As far as I am concerned, the matter is still very much in the public domain. The constitutional provisions in question constitute a violation of our fundamental rights and were decreed by a group of people simply to protect their political interests: Mahendra Chaudhry
Labour Leader Mahendra Chaudhry and trade unionist Karam Bidesi yesterday withdrew their application to the High Court challenging the constitutional provisions which bar them from contesting the 2018 general elections.
The defendants in the action (the State and the Attorney General) had filed an application to have the action struck down.
The decision to withdraw the matter was taken when the Judge declined to grant an adjournment to the plaintiffs to enable them to file amended summons.
Commenting on the proceedings, Mr Chaudhry said he was disappointed that their request for an adjournment was denied.
Under Section 56 of the imposed 2013 Constitution, anyone convicted of an offence punishable by a term of imprisonment of 12 months or more, is barred from contesting the elections for 8 years ( two parliamentary terms).
Section 57 defines Trade unionists as holders of public office and bars them forever. Under no stretch of the imagination can trade unionists be described as holders of public office.
Section 56 is peculiar in that no previous constitution carried any such provision. Even the Electoral Commission in its 2014 annual report recommended that this provision be amended as it was too severe. However, the government has taken no action in the matter.
It is clear to all that Section 56 was deliberately inserted to bar former Prime Ministers Mahendra Chaudhry and Laisenia Qarase from contesting future elections. It was a pre-meditated “dirty tricks”plan hatched by Bainimarama and Khaiyum.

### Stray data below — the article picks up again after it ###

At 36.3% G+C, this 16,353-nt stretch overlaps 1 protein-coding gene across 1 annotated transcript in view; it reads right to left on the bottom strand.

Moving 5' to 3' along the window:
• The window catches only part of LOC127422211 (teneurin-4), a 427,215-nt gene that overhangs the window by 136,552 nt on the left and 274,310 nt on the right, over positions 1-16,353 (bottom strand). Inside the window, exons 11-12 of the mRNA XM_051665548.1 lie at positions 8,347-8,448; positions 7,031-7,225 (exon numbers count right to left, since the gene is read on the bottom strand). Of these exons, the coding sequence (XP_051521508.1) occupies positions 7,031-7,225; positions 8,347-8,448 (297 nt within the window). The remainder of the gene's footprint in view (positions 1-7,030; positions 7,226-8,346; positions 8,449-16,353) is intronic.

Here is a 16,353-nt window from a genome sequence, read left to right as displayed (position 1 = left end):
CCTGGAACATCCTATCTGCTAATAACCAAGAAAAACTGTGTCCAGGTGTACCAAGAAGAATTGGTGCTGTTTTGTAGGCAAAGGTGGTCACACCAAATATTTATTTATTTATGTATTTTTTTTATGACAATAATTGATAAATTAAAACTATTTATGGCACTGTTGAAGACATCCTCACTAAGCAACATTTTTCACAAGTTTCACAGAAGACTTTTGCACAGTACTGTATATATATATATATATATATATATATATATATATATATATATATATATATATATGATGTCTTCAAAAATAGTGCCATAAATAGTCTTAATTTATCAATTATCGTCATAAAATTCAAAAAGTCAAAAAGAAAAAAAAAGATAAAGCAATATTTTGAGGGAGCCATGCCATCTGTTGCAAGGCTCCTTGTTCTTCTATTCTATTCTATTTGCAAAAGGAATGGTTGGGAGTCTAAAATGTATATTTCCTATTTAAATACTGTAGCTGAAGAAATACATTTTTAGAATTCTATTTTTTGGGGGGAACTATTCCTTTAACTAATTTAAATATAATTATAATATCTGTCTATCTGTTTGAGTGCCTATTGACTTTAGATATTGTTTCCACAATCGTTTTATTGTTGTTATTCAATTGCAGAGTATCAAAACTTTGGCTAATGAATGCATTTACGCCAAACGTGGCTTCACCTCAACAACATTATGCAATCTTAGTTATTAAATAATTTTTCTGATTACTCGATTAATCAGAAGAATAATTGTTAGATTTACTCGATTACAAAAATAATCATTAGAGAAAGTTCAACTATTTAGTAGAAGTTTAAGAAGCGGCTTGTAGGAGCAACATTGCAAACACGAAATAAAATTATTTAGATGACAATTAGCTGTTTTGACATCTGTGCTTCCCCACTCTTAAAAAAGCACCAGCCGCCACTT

Readers may recall Bainimarama’s oft-repeated public pronouncements that neither Chaudhry nor Qarase will be in parliament in 2014.
In 2012 Mr Qarase was convicted on a matter that went back 20 years and sentenced to one year imprisonment.
In Mr Chaudhry’s case, he was charged for a matter that he had been completely cleared off by an independent inquiry in 2008. He was not jailed, but the offence under the Exchange Control Act carried a sentence of more than a one year jail term.
Speaking on the injustice of the situation, Mr Chaudhry said, “It is an anathema that those who have committed the most heinous crime of treason – not once but several times – and have granted themselves immunity under a tailor-made constitution are free to contest the elections while barring others who they perceive a threat to their hold on power. ”
“As far as I am concerned, the matter is still very much in the public domain. The constitutional provisions in question constitute a violation of our fundamental rights and were decreed by a group of people simply to protect their political interests,” he said.